The Madison Jr. Livestock 4-H Club which began in1957 has retired its charter. For 65 years, the club flourished in rural southwest Grant County.... Madison Jr. Livestock 4-H Club Retires Charter After 65 Years

The Madison Jr. Livestock 4-H Club which began in1957 has retired its charter. For 65 years, the club flourished in rural southwest Grant County. Its influence now spans several generations and eight decades.

“It is bittersweet to have the Madison Jr. Livestock 4-H Club come to an end, but we have made some great memories and left a lasting impact on the community,” Krecia Leddy, the club’s most recent leader, said.

The club maintained a long-standing tradition of service projects. In the past few years, you might have interacted with members as they cleaned the ditches along U.S. Highway 20 near Stockholm, delivered fruit and goodie buckets to the elderly and shut-ins at Christmas, supported the Grant County Food Pantry by holding food drives and donating funds, packed Mercy Meals, sold 4-H fruit, cleaned the Stockholm agriculture and tractor museums, served milk and ice cream at the Stockholm BBQ, and manned the 4-H malt wagon. 

The club was also instrumental in sending six members to Citizenship Washington Focus (CWF). CWF is a week-long 4-H program in Washington, DC, during which high school students learn about citizenship and government and tour the nation’s capital.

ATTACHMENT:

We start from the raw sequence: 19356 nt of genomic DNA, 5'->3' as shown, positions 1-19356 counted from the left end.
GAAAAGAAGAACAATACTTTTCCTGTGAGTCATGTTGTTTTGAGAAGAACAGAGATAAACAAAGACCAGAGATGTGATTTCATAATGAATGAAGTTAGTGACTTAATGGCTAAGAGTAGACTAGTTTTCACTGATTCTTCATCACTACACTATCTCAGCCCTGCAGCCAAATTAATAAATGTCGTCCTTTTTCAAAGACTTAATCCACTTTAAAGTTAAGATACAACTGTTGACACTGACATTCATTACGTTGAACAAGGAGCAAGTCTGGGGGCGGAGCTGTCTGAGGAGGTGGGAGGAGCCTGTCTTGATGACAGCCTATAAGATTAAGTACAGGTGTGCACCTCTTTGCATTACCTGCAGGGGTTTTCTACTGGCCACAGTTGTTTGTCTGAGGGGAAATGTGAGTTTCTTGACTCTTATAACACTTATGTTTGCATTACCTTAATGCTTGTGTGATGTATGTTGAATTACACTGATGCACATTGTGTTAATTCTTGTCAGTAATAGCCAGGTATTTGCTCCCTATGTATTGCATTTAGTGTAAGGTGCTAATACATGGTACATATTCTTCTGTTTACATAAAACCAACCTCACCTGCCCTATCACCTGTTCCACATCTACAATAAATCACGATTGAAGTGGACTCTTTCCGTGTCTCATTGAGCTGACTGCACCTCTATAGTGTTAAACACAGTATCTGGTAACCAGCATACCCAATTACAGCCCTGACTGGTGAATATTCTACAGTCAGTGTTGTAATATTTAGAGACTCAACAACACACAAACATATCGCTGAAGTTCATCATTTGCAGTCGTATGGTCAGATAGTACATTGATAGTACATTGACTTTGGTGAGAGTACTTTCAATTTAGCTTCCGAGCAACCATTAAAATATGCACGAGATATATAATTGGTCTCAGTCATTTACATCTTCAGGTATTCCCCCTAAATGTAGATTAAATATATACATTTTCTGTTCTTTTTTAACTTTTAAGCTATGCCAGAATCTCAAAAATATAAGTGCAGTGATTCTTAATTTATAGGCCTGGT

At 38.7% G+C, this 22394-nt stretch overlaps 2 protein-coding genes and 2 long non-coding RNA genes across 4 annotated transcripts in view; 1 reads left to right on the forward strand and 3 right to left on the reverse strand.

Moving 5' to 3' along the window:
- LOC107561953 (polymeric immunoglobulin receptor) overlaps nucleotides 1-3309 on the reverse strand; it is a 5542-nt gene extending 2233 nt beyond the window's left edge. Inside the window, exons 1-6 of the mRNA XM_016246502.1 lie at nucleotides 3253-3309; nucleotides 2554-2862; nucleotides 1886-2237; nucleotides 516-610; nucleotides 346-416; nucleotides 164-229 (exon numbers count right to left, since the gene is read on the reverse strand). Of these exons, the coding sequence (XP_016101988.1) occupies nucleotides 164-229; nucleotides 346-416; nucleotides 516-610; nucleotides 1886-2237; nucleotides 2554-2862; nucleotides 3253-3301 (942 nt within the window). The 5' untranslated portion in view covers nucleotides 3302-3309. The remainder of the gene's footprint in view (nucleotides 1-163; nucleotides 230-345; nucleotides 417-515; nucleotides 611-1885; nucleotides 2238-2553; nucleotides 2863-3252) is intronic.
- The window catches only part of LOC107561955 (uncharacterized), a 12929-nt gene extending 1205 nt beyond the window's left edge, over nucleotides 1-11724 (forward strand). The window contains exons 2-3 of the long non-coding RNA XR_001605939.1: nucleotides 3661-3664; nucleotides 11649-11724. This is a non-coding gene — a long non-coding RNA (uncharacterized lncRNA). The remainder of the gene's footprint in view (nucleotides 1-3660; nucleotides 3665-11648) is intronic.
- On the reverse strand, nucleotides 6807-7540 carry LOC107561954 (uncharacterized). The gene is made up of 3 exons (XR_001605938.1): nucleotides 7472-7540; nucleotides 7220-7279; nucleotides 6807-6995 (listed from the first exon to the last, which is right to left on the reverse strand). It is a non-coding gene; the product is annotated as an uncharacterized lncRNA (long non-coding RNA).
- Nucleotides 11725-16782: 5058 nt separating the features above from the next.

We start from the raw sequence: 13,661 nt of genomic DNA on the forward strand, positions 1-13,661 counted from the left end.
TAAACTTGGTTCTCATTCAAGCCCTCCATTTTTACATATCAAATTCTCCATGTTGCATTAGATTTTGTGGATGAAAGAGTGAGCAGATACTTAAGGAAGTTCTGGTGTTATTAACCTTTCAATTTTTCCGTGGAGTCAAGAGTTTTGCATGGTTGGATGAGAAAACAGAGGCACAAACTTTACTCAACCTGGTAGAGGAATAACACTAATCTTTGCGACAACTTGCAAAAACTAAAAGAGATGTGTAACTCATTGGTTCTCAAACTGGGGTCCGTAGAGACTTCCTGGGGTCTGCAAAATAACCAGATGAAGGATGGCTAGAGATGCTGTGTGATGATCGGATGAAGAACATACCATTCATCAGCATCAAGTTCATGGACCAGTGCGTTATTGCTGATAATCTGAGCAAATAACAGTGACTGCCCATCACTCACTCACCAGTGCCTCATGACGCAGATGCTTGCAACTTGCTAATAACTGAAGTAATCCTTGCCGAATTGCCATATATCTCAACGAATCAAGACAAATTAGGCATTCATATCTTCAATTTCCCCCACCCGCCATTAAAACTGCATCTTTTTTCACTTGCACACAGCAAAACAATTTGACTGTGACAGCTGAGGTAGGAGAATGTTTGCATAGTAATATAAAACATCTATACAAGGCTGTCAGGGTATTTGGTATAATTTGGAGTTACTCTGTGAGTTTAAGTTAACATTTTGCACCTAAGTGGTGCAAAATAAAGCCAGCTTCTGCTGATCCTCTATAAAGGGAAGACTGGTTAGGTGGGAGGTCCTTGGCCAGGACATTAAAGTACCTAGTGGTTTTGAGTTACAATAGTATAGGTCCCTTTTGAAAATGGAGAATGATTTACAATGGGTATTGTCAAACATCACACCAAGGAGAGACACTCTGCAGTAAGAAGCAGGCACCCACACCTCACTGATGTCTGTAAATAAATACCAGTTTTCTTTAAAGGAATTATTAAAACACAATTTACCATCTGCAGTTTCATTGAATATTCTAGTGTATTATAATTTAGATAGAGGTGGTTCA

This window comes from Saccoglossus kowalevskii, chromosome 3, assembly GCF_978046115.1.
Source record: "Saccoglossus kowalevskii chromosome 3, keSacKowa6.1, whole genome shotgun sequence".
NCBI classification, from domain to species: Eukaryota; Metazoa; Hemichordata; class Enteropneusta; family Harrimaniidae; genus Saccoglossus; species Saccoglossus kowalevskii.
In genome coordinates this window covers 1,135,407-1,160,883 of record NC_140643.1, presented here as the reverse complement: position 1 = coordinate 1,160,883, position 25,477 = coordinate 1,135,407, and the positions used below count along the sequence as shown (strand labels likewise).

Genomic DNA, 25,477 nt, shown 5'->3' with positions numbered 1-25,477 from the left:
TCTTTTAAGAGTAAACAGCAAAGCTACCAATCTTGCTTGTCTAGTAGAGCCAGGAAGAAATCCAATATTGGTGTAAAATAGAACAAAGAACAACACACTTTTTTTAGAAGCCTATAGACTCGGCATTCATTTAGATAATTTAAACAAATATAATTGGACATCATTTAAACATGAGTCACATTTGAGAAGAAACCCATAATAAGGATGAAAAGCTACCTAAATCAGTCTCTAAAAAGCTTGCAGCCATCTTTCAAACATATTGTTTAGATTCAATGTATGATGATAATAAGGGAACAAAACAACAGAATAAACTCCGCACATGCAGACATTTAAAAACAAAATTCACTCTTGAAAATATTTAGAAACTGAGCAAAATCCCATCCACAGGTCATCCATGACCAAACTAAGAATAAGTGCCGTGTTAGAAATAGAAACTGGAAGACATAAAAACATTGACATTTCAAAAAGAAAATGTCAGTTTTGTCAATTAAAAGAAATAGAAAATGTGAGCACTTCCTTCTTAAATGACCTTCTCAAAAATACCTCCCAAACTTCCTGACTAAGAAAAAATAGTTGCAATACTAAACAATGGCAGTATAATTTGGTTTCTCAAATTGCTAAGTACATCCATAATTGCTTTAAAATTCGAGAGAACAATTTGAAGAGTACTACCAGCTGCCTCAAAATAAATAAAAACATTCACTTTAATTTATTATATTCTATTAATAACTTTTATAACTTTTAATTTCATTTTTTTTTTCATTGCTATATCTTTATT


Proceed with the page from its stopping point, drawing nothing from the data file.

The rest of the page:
Krecia, who has led the group for the last 15 years, says the club’s dissolution is due to dwindling membership. In 2007, their roster peaked at 26 members. “At one time, It was common for rural families to have all their children enrolled,” Krecia explains. All three of her kids — Kiera, Kadon, and Korbin — belonged. “But, because we cannot sustain our charter with so few numbers, the best we can do is to retire the charter.” 

For most of its life, the club gathered at the Stockholm Community Center, then during the last five years, it met in Milbank with hopes of recruiting newcomers.  According to Krecia, 4-H has also evolved from the traditional format. Today, more emphasis is placed on urban youth and small animal projects.

“Other 4-H clubs have also seen a decline in membership,” Krecia says. “Youth now have the option to participate in special interest clubs such as shooting sports which do not require traditional 4-H club membership.”

After the decision was made to disband, the members decided to allocate the remaining funds in their account to give back to the Stockholm community. The recent opening of the Buggy Museum in Stockholm prompted the club to coordinate with Arlo Levisen, who was a charter member of the Madison Jr. Livestock club and is now president of the Grant County Historical Society. They determined a bench would be a welcome addition to the new museum.  At their last meeting, the current members delivered and donated the bench to commemorate the Madison Jr. Livestock 4-H Club and all its members and leaders. After the bench was enshrined in its new home, the 4-Hers toured the museum with Arlo and his wife, Paulette.


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